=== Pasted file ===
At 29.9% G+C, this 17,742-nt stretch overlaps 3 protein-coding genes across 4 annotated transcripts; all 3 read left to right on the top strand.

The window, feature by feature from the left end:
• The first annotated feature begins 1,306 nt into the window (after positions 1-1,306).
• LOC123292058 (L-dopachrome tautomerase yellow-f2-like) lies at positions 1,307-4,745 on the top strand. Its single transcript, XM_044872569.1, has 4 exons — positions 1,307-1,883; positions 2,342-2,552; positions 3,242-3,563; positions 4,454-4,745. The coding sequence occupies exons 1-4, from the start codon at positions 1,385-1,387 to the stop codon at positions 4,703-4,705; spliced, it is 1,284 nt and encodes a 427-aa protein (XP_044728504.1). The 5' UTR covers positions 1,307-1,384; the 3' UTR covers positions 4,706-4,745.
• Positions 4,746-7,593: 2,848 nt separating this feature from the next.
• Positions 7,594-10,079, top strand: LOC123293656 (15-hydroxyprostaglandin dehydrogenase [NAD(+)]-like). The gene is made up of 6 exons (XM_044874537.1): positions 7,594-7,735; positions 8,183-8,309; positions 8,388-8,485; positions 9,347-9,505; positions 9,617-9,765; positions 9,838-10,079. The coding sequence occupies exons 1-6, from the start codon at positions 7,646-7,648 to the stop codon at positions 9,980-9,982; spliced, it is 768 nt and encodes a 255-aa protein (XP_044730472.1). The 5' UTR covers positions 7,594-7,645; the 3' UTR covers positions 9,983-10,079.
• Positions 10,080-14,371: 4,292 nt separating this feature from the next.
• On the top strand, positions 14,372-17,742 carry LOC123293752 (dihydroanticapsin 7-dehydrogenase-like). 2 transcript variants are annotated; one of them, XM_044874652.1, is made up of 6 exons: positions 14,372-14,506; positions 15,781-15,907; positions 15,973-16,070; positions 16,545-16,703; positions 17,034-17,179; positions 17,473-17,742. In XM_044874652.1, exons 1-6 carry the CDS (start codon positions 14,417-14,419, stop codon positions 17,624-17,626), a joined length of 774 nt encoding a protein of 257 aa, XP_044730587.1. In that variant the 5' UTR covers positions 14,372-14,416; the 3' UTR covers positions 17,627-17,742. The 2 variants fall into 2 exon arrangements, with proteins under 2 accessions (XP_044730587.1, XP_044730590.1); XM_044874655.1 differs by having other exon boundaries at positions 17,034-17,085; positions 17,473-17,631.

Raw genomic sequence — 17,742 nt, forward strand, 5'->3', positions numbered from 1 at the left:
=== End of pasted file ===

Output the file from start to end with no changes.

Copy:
At 29.9% G+C, this 17,742-nt stretch overlaps 3 protein-coding genes across 4 annotated transcripts; all 3 read left to right on the top strand.

The window, feature by feature from the left end:
• The first annotated feature begins 1,306 nt into the window (after positions 1-1,306).
• LOC123292058 (L-dopachrome tautomerase yellow-f2-like) lies at positions 1,307-4,745 on the top strand. Its single transcript, XM_044872569.1, has 4 exons — positions 1,307-1,883; positions 2,342-2,552; positions 3,242-3,563; positions 4,454-4,745. The coding sequence occupies exons 1-4, from the start codon at positions 1,385-1,387 to the stop codon at positions 4,703-4,705; spliced, it is 1,284 nt and encodes a 427-aa protein (XP_044728504.1). The 5' UTR covers positions 1,307-1,384; the 3' UTR covers positions 4,706-4,745.
• Positions 4,746-7,593: 2,848 nt separating this feature from the next.
• Positions 7,594-10,079, top strand: LOC123293656 (15-hydroxyprostaglandin dehydrogenase [NAD(+)]-like). The gene is made up of 6 exons (XM_044874537.1): positions 7,594-7,735; positions 8,183-8,309; positions 8,388-8,485; positions 9,347-9,505; positions 9,617-9,765; positions 9,838-10,079. The coding sequence occupies exons 1-6, from the start codon at positions 7,646-7,648 to the stop codon at positions 9,980-9,982; spliced, it is 768 nt and encodes a 255-aa protein (XP_044730472.1). The 5' UTR covers positions 7,594-7,645; the 3' UTR covers positions 9,983-10,079.
• Positions 10,080-14,371: 4,292 nt separating this feature from the next.
• On the top strand, positions 14,372-17,742 carry LOC123293752 (dihydroanticapsin 7-dehydrogenase-like). 2 transcript variants are annotated; one of them, XM_044874652.1, is made up of 6 exons: positions 14,372-14,506; positions 15,781-15,907; positions 15,973-16,070; positions 16,545-16,703; positions 17,034-17,179; positions 17,473-17,742. In XM_044874652.1, exons 1-6 carry the CDS (start codon positions 14,417-14,419, stop codon positions 17,624-17,626), a joined length of 774 nt encoding a protein of 257 aa, XP_044730587.1. In that variant the 5' UTR covers positions 14,372-14,416; the 3' UTR covers positions 17,627-17,742. The 2 variants fall into 2 exon arrangements, with proteins under 2 accessions (XP_044730587.1, XP_044730590.1); XM_044874655.1 differs by having other exon boundaries at positions 17,034-17,085; positions 17,473-17,631.

Raw genomic sequence — 17,742 nt, forward strand, 5'->3', positions numbered from 1 at the left: